So long, Gordie Howe.
Bye-bye, Bobby Hull.
Au revoir, Maurice Richard.
Those Hockey Hall of Famers and the rest of the players who won an NHL championship from 1954-65 are being stripped off the Stanley Cup this spring to create room for a new layer of names without making the trophy too big to be skated around the ice by the winning captain or checked on an airplane for its next journey.
“People in Saskatchewan are a little upset Gordie’s name is coming off, but that’s the tradition,” said Mike Bolt, one of the Hall of Fame staffers assigned to escort the Cup around the world. “It can’t get any bigger … We wouldn’t be able to do what we do.”
Perhaps the most iconic trophy in sports, the Stanley Cup is unique among major prizes because the NHL passes it from team to team instead of producing a new one for every champion. It’s also the only one that includes the name of every player to win it in each season — though the names come and go.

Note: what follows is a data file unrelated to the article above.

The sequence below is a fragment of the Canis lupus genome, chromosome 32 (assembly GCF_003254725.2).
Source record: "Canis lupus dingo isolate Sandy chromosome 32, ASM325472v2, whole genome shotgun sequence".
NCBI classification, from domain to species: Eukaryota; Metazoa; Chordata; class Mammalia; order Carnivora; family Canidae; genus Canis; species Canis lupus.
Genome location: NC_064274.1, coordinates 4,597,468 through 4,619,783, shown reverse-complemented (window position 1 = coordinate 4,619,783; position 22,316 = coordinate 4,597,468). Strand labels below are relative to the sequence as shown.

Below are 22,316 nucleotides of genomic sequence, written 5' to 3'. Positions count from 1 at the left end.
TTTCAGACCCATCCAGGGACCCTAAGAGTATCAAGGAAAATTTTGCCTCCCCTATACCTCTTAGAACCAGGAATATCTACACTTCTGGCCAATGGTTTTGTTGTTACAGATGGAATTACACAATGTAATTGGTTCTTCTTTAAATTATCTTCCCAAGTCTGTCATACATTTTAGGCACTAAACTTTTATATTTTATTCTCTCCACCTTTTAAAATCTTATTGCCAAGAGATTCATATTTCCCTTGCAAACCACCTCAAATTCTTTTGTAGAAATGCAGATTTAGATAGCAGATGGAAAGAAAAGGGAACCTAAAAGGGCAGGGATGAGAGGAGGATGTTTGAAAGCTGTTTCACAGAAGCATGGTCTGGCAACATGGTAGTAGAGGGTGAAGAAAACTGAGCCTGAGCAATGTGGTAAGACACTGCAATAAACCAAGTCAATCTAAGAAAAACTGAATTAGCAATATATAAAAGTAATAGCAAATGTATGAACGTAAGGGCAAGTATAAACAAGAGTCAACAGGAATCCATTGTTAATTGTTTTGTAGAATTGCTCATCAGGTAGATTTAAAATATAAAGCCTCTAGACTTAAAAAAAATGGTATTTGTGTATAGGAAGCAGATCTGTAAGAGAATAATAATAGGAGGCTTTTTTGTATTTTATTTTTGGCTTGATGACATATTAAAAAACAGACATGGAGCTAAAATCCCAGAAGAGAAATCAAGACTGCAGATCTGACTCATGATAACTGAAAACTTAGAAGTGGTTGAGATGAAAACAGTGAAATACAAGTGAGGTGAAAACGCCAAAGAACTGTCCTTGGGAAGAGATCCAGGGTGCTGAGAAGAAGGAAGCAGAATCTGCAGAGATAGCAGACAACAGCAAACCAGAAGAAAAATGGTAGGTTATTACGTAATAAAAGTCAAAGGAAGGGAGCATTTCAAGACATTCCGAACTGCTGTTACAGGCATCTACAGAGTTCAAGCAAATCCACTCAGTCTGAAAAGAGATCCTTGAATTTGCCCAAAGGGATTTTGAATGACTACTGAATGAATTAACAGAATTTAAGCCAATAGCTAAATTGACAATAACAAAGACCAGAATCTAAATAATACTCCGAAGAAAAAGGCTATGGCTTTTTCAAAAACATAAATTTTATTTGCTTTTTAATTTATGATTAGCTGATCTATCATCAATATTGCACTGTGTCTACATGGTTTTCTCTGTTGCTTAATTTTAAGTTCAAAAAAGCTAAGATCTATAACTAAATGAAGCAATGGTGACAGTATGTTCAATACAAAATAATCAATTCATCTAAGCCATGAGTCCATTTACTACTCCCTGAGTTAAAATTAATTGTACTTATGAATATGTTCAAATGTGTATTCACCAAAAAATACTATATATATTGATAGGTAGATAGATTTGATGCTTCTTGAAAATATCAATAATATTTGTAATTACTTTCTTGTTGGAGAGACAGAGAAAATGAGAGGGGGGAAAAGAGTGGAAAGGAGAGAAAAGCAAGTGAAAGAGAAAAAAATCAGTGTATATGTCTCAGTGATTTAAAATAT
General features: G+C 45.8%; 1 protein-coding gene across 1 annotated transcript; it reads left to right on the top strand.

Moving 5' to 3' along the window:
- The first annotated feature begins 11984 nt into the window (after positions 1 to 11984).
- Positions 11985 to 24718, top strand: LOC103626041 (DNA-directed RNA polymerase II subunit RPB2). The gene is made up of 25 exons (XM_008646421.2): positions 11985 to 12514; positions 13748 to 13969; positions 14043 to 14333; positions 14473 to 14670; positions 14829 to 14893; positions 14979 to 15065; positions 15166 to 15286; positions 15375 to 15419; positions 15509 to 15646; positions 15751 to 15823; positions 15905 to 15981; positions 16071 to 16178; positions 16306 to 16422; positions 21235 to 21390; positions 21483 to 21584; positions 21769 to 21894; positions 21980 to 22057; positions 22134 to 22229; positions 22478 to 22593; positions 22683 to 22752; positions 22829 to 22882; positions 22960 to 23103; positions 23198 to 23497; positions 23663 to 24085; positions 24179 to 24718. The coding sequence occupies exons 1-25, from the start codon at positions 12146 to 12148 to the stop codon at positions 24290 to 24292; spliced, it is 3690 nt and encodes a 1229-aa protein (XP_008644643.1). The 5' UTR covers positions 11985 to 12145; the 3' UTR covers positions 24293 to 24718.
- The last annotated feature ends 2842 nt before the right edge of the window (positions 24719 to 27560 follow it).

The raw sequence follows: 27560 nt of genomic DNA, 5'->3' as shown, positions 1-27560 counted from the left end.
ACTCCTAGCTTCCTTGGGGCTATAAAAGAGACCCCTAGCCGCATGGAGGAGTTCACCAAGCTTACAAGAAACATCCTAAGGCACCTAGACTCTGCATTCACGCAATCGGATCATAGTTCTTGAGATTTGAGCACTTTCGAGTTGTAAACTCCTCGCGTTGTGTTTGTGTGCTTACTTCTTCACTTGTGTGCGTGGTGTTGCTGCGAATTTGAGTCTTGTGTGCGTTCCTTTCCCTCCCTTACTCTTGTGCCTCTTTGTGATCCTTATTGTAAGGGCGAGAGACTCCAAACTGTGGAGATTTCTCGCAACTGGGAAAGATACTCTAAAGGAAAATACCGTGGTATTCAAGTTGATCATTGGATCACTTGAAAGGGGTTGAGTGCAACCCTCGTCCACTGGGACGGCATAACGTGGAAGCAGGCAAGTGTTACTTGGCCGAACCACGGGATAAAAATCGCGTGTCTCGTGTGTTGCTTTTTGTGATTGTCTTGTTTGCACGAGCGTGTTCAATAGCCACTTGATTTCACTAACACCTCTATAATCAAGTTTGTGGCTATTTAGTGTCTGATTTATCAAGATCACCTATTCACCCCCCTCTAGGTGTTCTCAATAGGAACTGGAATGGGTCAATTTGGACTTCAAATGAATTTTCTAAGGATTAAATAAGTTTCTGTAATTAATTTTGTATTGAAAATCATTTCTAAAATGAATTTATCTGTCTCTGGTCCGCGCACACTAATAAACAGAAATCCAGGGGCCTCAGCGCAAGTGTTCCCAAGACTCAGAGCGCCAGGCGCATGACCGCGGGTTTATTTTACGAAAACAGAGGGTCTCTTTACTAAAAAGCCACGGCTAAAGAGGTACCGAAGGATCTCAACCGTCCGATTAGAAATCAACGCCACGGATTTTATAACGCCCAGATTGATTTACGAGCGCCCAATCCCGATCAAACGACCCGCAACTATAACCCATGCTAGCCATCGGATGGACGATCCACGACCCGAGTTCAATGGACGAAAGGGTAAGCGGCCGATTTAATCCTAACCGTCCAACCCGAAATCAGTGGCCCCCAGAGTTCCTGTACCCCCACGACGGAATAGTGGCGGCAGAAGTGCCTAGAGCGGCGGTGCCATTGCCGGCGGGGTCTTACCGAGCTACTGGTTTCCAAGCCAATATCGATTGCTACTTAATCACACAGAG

Since it was first donated in 1892 by Lord Stanley, the governor general of Canada, the Cup has grown from a seven-inch-high bowl to a three-foot trophy more the size of a large wedding cake, with three small layers under the original bowl and five more bands under that that fit about 13 years of champions apiece.
The top one of those bands, honouring much of Toe Blake’s Montreal Canadiens dynasty and three of Punch Imlach’s four titles in Toronto, will be removed in a matter of weeks. It will be flattened and displayed along with two previously retired rings — covering the 1927-40 and 1941-53 championship teams — at the Hall of Fame in Toronto. (In place of the name-by-name listing, teams are engraved on the upper rings.)
The process will need to be repeated every 13 years, meaning a player’s name lasts on the Cup a maximum of 65 years.
“I run into some of the older timers, like from the ’70s, even the ’80s. They’re always like, ‘Hey, Mike. How many years have I got left on the Cup?”‘ Bolt said. “Some guys start doing the math: ‘Oh, I won’t be around anyway.’ But if you win it when you’re young, you’re going to be around when your name comes off.”